Today marks the first day of World Glaucoma Week and each year we join this initiative to encourage awareness and create conversation on glaucoma as this is one of the leading causes of irreversible blindness worldwide.  

Glaucoma is a chronic disease of the eye characterised by the progressive and permanent damage to the optic nerve that is commonly caused by higher-than-normal pressure inside the eye.  People with normal intraocular pressure (IOP) can also develop glaucoma, known as normal tension glaucoma. Loss of sight is usually gradual and a considerable amount of peripheral (side) vision may be damaged before it is detected. Aqueous humour is a clear fluid that is constantly being produced by the eye to nourish and hold the eye in shape. This fluid is also drained out through a drainage angle known as the anterior chamber angle. If there is blockage or narrowing of the drainage angle then the rate at which the eye produces the aqueous humour then becomes greater than the rate the eye can drain it – causing increased pressure and damage to the optic nerve fibres resulting in irreversible damage to eyesight.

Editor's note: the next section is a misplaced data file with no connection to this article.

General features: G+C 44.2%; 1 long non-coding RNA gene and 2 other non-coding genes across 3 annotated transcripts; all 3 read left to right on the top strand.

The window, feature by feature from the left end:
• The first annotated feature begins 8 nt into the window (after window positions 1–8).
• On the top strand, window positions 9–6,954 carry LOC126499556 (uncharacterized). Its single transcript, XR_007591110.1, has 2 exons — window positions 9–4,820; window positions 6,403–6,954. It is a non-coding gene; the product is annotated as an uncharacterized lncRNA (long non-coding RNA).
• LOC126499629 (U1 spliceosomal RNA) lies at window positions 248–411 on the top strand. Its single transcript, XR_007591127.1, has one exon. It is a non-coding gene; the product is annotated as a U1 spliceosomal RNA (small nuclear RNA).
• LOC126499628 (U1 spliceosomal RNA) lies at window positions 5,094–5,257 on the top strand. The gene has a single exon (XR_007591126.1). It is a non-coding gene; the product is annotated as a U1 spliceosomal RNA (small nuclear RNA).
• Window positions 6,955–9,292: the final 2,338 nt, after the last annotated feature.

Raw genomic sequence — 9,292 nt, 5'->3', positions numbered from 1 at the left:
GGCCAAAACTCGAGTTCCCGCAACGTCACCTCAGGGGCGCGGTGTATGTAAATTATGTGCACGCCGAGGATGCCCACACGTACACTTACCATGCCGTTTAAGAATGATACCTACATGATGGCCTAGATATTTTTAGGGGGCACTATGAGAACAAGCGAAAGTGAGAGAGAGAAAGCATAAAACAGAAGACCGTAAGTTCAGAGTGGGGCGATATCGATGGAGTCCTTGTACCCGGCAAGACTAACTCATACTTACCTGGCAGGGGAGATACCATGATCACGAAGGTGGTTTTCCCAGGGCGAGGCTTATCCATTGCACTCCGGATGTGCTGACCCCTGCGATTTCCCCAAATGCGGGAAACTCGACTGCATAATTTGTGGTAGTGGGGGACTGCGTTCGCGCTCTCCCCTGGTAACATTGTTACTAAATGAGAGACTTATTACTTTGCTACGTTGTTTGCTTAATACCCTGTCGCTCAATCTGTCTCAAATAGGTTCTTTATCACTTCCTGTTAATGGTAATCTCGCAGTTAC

Early detection and treatment can save sight; routine eye check-ups with your optometrist or ophthalmologist can allow early warning signs of glaucoma to be detected allowing prompt treatment to prevent or slow its progression.   

You can read more about glaucoma at Glaucoma Australia: